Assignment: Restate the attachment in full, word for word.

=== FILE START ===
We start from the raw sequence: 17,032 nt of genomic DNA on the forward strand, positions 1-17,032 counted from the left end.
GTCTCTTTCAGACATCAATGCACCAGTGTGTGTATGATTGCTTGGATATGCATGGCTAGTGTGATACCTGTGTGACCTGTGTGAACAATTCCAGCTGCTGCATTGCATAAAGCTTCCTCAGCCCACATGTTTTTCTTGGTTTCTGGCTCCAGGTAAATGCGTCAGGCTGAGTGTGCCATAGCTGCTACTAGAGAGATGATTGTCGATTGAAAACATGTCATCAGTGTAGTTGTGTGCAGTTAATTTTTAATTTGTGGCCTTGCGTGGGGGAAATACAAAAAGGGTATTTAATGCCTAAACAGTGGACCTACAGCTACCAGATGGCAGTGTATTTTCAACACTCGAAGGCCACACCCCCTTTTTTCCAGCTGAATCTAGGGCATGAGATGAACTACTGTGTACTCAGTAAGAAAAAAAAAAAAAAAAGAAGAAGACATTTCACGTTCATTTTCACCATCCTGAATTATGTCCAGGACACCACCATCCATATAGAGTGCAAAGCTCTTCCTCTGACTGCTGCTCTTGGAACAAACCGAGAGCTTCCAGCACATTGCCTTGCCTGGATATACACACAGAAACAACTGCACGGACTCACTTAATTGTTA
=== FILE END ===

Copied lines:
We start from the raw sequence: 17,032 nt of genomic DNA on the forward strand, positions 1-17,032 counted from the left end.
GTCTCTTTCAGACATCAATGCACCAGTGTGTGTATGATTGCTTGGATATGCATGGCTAGTGTGATACCTGTGTGACCTGTGTGAACAATTCCAGCTGCTGCATTGCATAAAGCTTCCTCAGCCCACATGTTTTTCTTGGTTTCTGGCTCCAGGTAAATGCGTCAGGCTGAGTGTGCCATAGCTGCTACTAGAGAGATGATTGTCGATTGAAAACATGTCATCAGTGTAGTTGTGTGCAGTTAATTTTTAATTTGTGGCCTTGCGTGGGGGAAATACAAAAAGGGTATTTAATGCCTAAACAGTGGACCTACAGCTACCAGATGGCAGTGTATTTTCAACACTCGAAGGCCACACCCCCTTTTTTCCAGCTGAATCTAGGGCATGAGATGAACTACTGTGTACTCAGTAAGAAAAAAAAAAAAAAAAGAAGAAGACATTTCACGTTCATTTTCACCATCCTGAATTATGTCCAGGACACCACCATCCATATAGAGTGCAAAGCTCTTCCTCTGACTGCTGCTCTTGGAACAAACCGAGAGCTTCCAGCACATTGCCTTGCCTGGATATACACACAGAAACAACTGCACGGACTCACTTAATTGTTA